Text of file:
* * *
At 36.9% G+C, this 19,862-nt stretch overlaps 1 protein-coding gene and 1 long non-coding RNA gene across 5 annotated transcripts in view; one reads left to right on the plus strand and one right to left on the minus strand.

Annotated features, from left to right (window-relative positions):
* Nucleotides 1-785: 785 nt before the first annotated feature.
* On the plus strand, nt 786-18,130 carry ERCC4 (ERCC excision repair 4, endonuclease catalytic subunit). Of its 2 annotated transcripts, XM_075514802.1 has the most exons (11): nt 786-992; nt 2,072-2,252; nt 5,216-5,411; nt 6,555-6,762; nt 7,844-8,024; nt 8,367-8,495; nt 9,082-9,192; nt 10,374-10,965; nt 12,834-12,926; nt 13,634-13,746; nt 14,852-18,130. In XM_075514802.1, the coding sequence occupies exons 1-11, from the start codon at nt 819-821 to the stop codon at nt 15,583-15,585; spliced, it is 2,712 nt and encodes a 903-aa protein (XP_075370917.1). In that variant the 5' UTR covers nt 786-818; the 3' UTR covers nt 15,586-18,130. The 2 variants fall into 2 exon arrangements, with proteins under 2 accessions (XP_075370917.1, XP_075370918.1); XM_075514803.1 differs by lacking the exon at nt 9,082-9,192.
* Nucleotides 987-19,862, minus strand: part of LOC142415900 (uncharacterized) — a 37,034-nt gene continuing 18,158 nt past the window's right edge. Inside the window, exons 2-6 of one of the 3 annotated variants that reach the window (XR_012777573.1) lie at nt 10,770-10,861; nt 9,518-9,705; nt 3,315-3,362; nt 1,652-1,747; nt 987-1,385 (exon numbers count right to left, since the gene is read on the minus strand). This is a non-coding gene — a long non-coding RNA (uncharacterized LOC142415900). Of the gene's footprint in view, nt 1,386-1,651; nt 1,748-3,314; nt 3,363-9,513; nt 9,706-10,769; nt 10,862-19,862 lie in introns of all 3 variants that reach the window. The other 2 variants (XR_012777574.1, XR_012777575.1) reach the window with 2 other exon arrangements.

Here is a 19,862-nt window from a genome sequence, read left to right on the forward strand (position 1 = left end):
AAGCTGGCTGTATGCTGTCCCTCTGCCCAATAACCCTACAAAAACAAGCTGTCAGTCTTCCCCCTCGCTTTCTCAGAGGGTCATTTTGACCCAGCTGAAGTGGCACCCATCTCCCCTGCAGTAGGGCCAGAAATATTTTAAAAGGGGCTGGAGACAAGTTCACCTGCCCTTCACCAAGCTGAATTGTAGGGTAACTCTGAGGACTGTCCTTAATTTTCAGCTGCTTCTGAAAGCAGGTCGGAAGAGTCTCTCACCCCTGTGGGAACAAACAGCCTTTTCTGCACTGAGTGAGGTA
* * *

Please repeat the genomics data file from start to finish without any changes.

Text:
At 36.9% G+C, this 19,862-nt stretch overlaps 1 protein-coding gene and 1 long non-coding RNA gene across 5 annotated transcripts in view; one reads left to right on the plus strand and one right to left on the minus strand.

Annotated features, from left to right (window-relative positions):
* Nucleotides 1-785: 785 nt before the first annotated feature.
* On the plus strand, nt 786-18,130 carry ERCC4 (ERCC excision repair 4, endonuclease catalytic subunit). Of its 2 annotated transcripts, XM_075514802.1 has the most exons (11): nt 786-992; nt 2,072-2,252; nt 5,216-5,411; nt 6,555-6,762; nt 7,844-8,024; nt 8,367-8,495; nt 9,082-9,192; nt 10,374-10,965; nt 12,834-12,926; nt 13,634-13,746; nt 14,852-18,130. In XM_075514802.1, the coding sequence occupies exons 1-11, from the start codon at nt 819-821 to the stop codon at nt 15,583-15,585; spliced, it is 2,712 nt and encodes a 903-aa protein (XP_075370917.1). In that variant the 5' UTR covers nt 786-818; the 3' UTR covers nt 15,586-18,130. The 2 variants fall into 2 exon arrangements, with proteins under 2 accessions (XP_075370917.1, XP_075370918.1); XM_075514803.1 differs by lacking the exon at nt 9,082-9,192.
* Nucleotides 987-19,862, minus strand: part of LOC142415900 (uncharacterized) — a 37,034-nt gene continuing 18,158 nt past the window's right edge. Inside the window, exons 2-6 of one of the 3 annotated variants that reach the window (XR_012777573.1) lie at nt 10,770-10,861; nt 9,518-9,705; nt 3,315-3,362; nt 1,652-1,747; nt 987-1,385 (exon numbers count right to left, since the gene is read on the minus strand). This is a non-coding gene — a long non-coding RNA (uncharacterized LOC142415900). Of the gene's footprint in view, nt 1,386-1,651; nt 1,748-3,314; nt 3,363-9,513; nt 9,706-10,769; nt 10,862-19,862 lie in introns of all 3 variants that reach the window. The other 2 variants (XR_012777574.1, XR_012777575.1) reach the window with 2 other exon arrangements.

Here is a 19,862-nt window from a genome sequence, read left to right on the forward strand (position 1 = left end):
AAGCTGGCTGTATGCTGTCCCTCTGCCCAATAACCCTACAAAAACAAGCTGTCAGTCTTCCCCCTCGCTTTCTCAGAGGGTCATTTTGACCCAGCTGAAGTGGCACCCATCTCCCCTGCAGTAGGGCCAGAAATATTTTAAAAGGGGCTGGAGACAAGTTCACCTGCCCTTCACCAAGCTGAATTGTAGGGTAACTCTGAGGACTGTCCTTAATTTTCAGCTGCTTCTGAAAGCAGGTCGGAAGAGTCTCTCACCCCTGTGGGAACAAACAGCCTTTTCTGCACTGAGTGAGGTA